Well, Foucault and some theoretical physicists would beg to differ. Foucault is often termed a radical empiricist, the radicalism of Foucault’s empiricism lies with something that we could also term empirical constructivism, but really from our point of view (and by us I mean those still stuck within the old scientific paradigm), Foucault is pretty much an anti-empiricist. But it’s dangerous to speak in such terms these days: anti-empiricism, anti-realism, social-constructivism, or even worse: Foucault once explicitly identified himself as someone who writes counter-histories of science, or someone who in many ways is in fact – anti-science. And yet, the Archaeological Foucault remains as technical a thinker as any natural scientist. Aside from being the most cited author in humanities, he uses real historical texts and documents to carry out his analyses, he retains a coherent narrative throughout his writing, he identifies a detailed and rigorous methodology and he applies it in a way that remains relevant to the contextual domains it intends to investigate without sacrificing any of its theoretical accuracy.
Archaeology does not ignore, falsify, or reject the empirical stance, nor does it disregard the constructions of classical historiography. But it does identify them as constructions while attempting to make a clearing for a new ground level of analysis: the strata of discourse. The strata serve as the “building blocks” of those constructions. But these so-called “building blocks” (another unfortunate metaphor like atom or foundation) are not elements, contrary to elements and atoms (superficially understood) they exhibit a complex structure. So the lower we go, and the more we attempt to unveil historical objects behind their outer layers and appearances, the less likely we are to encounter something as seemingly stable and individuated as an “author” or a “book”. What we in fact encounter are strata, webs, layers and functions. We encounter immanent dispersions of statements, which grouped together through exclusively artificial means, form the more familiar objects of empirical historical analysis.
And nonetheless, Foucault does fear, that he has to some degree merely replaced certain types of discursive unities, with other discursive unities, the question therefore remains – first of all, how is the Archaeological method better than the traditional methods of writing history, especially in its technical, rather than ethical dimensions? And second, do we in fact encounter complexity at the lower ontological registers of being, or is it only another kind of unity which merely remains hidden (a view advocated by Einstein)? The following, a rather extensive quote from Foucault’s Archaeology of Knowledge, displays some anxieties that seem to resonate with our own concerns:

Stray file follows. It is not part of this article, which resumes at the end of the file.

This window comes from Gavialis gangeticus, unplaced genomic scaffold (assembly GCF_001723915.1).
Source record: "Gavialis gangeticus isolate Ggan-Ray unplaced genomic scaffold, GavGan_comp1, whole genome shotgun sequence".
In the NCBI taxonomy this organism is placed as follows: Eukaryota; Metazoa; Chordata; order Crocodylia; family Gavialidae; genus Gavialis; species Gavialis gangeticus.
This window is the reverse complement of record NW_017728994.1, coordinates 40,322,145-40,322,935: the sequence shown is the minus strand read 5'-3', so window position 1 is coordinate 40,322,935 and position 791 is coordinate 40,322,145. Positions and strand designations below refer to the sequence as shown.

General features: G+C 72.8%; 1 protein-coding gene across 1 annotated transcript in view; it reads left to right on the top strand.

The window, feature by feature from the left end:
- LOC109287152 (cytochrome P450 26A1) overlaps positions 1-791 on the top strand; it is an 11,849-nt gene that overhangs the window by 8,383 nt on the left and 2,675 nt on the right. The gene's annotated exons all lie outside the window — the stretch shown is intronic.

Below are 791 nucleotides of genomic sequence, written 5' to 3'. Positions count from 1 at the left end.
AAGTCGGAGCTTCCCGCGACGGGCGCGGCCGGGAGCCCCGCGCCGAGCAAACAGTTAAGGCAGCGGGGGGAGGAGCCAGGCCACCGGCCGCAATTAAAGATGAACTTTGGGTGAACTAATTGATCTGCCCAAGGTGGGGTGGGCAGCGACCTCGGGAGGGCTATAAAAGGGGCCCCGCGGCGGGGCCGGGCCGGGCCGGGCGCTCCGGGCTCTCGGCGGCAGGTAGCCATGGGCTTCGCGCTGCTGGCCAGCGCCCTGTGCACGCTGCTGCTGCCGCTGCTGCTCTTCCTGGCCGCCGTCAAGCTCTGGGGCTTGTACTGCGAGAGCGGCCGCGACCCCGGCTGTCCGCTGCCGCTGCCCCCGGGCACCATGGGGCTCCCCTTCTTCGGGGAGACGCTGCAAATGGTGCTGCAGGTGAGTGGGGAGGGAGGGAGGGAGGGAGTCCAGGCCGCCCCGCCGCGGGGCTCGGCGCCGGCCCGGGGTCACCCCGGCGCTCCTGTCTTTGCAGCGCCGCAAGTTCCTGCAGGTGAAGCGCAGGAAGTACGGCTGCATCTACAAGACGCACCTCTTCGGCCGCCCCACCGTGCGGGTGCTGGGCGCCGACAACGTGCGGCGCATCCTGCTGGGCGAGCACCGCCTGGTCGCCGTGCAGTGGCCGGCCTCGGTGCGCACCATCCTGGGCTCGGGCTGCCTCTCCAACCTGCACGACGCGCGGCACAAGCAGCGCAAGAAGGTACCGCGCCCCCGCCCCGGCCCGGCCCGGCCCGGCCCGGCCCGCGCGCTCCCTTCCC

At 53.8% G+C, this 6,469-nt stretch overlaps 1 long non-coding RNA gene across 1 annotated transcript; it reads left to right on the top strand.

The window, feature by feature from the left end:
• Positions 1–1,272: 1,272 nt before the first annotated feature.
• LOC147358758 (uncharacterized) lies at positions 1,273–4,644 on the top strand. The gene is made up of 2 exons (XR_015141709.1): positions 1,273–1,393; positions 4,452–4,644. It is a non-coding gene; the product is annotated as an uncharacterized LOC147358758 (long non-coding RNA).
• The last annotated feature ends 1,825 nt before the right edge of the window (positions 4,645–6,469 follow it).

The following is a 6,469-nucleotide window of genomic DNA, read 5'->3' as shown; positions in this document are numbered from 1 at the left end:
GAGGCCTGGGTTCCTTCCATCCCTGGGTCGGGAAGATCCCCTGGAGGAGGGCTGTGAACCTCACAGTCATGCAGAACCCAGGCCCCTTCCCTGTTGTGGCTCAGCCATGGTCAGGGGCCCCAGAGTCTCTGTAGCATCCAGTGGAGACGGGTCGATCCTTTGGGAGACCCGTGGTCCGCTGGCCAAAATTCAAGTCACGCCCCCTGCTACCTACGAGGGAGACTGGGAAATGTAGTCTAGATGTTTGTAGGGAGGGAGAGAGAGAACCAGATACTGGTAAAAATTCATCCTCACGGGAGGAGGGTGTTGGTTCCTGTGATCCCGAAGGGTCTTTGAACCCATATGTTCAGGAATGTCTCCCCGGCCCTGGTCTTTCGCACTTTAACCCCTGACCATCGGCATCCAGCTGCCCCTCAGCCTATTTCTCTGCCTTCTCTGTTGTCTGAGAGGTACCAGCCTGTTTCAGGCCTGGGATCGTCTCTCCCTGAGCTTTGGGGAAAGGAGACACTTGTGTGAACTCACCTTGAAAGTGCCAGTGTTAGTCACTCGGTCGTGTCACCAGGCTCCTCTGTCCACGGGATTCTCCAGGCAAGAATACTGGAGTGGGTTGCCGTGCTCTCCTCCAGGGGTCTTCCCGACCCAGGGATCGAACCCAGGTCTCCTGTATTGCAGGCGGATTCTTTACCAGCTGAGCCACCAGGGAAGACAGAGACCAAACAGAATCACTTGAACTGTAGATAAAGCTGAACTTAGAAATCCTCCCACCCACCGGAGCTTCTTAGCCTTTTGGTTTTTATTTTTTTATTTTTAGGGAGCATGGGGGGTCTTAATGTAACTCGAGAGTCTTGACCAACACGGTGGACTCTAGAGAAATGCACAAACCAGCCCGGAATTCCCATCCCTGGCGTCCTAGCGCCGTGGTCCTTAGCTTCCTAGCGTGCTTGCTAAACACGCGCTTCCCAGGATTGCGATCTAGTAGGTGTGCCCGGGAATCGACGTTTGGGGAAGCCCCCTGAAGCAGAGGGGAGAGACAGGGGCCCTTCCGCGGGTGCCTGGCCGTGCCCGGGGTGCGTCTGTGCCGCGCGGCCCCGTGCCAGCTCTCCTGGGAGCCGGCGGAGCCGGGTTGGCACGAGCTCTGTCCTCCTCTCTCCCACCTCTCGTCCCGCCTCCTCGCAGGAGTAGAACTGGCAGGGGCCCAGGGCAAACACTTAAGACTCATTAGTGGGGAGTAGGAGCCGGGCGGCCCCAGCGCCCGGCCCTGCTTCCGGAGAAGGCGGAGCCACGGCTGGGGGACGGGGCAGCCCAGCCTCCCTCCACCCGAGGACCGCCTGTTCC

“And now a suspicion occurs to me. I have behaved as if I were discovering a new domain, as if, in order to chart it, I needed new measurements and guide-lines. But, in fact, was I not all the time in that very space that has long been known as ‘the history of ideas’? Was it not to that space that I was implicitly referring, even when on two or three occasions I tried to keep my distance? And if I had not forced myself to turn away from it, would I not have found in it, already prepared, already analyzed, all that I was looking for? Perhaps I am a historian of ideas after all. But an ashamed, or, if you prefer, a presumptuous historian of ideas. One who set out to renew his discipline from top to bottom; who wanted, no doubt, to achieve a rigour that so many other, similar descriptions have recently acquired; but who, unable to modify in any real way that old form of analysis, to make it cross the threshold of scientificity (or finding that such a metamorphosis is always impossible, or that he did not have the strength to effect that transformation himself), declares that he had been doing, and wanted to do, something quite different. All this new fog just to hide what remained in the same landscape, fixed to an old patch of ground cultivated to the point of exhaustion. I cannot be satisfied until I have cut myself off from ‘the history of ideas’, until I have shown in what way archaeological analysis differs from the descriptions of ‘the history of ideas’.”(p. 136)